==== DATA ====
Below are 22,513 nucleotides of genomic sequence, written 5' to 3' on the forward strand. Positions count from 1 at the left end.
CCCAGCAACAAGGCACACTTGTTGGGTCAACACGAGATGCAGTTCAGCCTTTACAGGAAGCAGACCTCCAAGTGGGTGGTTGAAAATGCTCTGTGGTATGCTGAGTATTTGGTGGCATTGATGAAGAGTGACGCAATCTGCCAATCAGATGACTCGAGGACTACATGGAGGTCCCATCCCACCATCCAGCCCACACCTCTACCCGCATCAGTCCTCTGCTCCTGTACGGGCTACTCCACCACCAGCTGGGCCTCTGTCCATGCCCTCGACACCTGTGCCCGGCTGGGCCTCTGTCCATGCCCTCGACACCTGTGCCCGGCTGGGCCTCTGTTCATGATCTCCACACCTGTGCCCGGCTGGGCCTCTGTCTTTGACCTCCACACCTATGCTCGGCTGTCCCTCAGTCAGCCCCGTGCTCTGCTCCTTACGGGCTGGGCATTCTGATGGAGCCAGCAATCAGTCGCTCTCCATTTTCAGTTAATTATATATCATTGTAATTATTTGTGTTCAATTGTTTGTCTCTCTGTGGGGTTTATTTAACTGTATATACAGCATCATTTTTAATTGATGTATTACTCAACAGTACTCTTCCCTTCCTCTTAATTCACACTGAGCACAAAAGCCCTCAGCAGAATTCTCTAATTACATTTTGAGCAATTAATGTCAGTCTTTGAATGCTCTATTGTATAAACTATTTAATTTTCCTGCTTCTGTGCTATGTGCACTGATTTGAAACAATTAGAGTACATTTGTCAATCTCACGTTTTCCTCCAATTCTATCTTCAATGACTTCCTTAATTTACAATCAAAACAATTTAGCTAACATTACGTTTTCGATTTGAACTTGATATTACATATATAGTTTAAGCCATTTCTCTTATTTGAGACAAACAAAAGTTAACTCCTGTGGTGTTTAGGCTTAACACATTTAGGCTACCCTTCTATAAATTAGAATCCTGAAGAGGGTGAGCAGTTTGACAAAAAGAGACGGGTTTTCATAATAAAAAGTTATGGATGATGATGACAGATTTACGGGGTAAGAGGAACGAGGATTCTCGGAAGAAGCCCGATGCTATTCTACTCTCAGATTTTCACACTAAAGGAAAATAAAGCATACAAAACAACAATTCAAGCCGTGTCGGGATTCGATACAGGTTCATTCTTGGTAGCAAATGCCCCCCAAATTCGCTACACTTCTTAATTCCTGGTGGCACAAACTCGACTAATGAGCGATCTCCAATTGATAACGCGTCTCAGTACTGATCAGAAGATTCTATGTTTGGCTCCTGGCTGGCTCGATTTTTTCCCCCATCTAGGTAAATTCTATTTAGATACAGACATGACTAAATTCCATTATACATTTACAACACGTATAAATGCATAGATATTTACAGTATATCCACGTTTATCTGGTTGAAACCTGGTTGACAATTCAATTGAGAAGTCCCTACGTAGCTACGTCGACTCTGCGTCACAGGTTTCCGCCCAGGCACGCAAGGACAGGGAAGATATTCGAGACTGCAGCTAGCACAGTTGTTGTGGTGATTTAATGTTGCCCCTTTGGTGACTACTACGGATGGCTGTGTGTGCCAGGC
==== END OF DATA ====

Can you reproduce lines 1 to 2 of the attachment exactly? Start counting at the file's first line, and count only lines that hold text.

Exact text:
Below are 22,513 nucleotides of genomic sequence, written 5' to 3' on the forward strand. Positions count from 1 at the left end.
CCCAGCAACAAGGCACACTTGTTGGGTCAACACGAGATGCAGTTCAGCCTTTACAGGAAGCAGACCTCCAAGTGGGTGGTTGAAAATGCTCTGTGGTATGCTGAGTATTTGGTGGCATTGATGAAGAGTGACGCAATCTGCCAATCAGATGACTCGAGGACTACATGGAGGTCCCATCCCACCATCCAGCCCACACCTCTACCCGCATCAGTCCTCTGCTCCTGTACGGGCTACTCCACCACCAGCTGGGCCTCTGTCCATGCCCTCGACACCTGTGCCCGGCTGGGCCTCTGTCCATGCCCTCGACACCTGTGCCCGGCTGGGCCTCTGTTCATGATCTCCACACCTGTGCCCGGCTGGGCCTCTGTCTTTGACCTCCACACCTATGCTCGGCTGTCCCTCAGTCAGCCCCGTGCTCTGCTCCTTACGGGCTGGGCATTCTGATGGAGCCAGCAATCAGTCGCTCTCCATTTTCAGTTAATTATATATCATTGTAATTATTTGTGTTCAATTGTTTGTCTCTCTGTGGGGTTTATTTAACTGTATATACAGCATCATTTTTAATTGATGTATTACTCAACAGTACTCTTCCCTTCCTCTTAATTCACACTGAGCACAAAAGCCCTCAGCAGAATTCTCTAATTACATTTTGAGCAATTAATGTCAGTCTTTGAATGCTCTATTGTATAAACTATTTAATTTTCCTGCTTCTGTGCTATGTGCACTGATTTGAAACAATTAGAGTACATTTGTCAATCTCACGTTTTCCTCCAATTCTATCTTCAATGACTTCCTTAATTTACAATCAAAACAATTTAGCTAACATTACGTTTTCGATTTGAACTTGATATTACATATATAGTTTAAGCCATTTCTCTTATTTGAGACAAACAAAAGTTAACTCCTGTGGTGTTTAGGCTTAACACATTTAGGCTACCCTTCTATAAATTAGAATCCTGAAGAGGGTGAGCAGTTTGACAAAAAGAGACGGGTTTTCATAATAAAAAGTTATGGATGATGATGACAGATTTACGGGGTAAGAGGAACGAGGATTCTCGGAAGAAGCCCGATGCTATTCTACTCTCAGATTTTCACACTAAAGGAAAATAAAGCATACAAAACAACAATTCAAGCCGTGTCGGGATTCGATACAGGTTCATTCTTGGTAGCAAATGCCCCCCAAATTCGCTACACTTCTTAATTCCTGGTGGCACAAACTCGACTAATGAGCGATCTCCAATTGATAACGCGTCTCAGTACTGATCAGAAGATTCTATGTTTGGCTCCTGGCTGGCTCGATTTTTTCCCCCATCTAGGTAAATTCTATTTAGATACAGACATGACTAAATTCCATTATACATTTACAACACGTATAAATGCATAGATATTTACAGTATATCCACGTTTATCTGGTTGAAACCTGGTTGACAATTCAATTGAGAAGTCCCTACGTAGCTACGTCGACTCTGCGTCACAGGTTTCCGCCCAGGCACGCAAGGACAGGGAAGATATTCGAGACTGCAGCTAGCACAGTTGTTGTGGTGATTTAATGTTGCCCCTTTGGTGACTACTACGGATGGCTGTGTGTGCCAGGC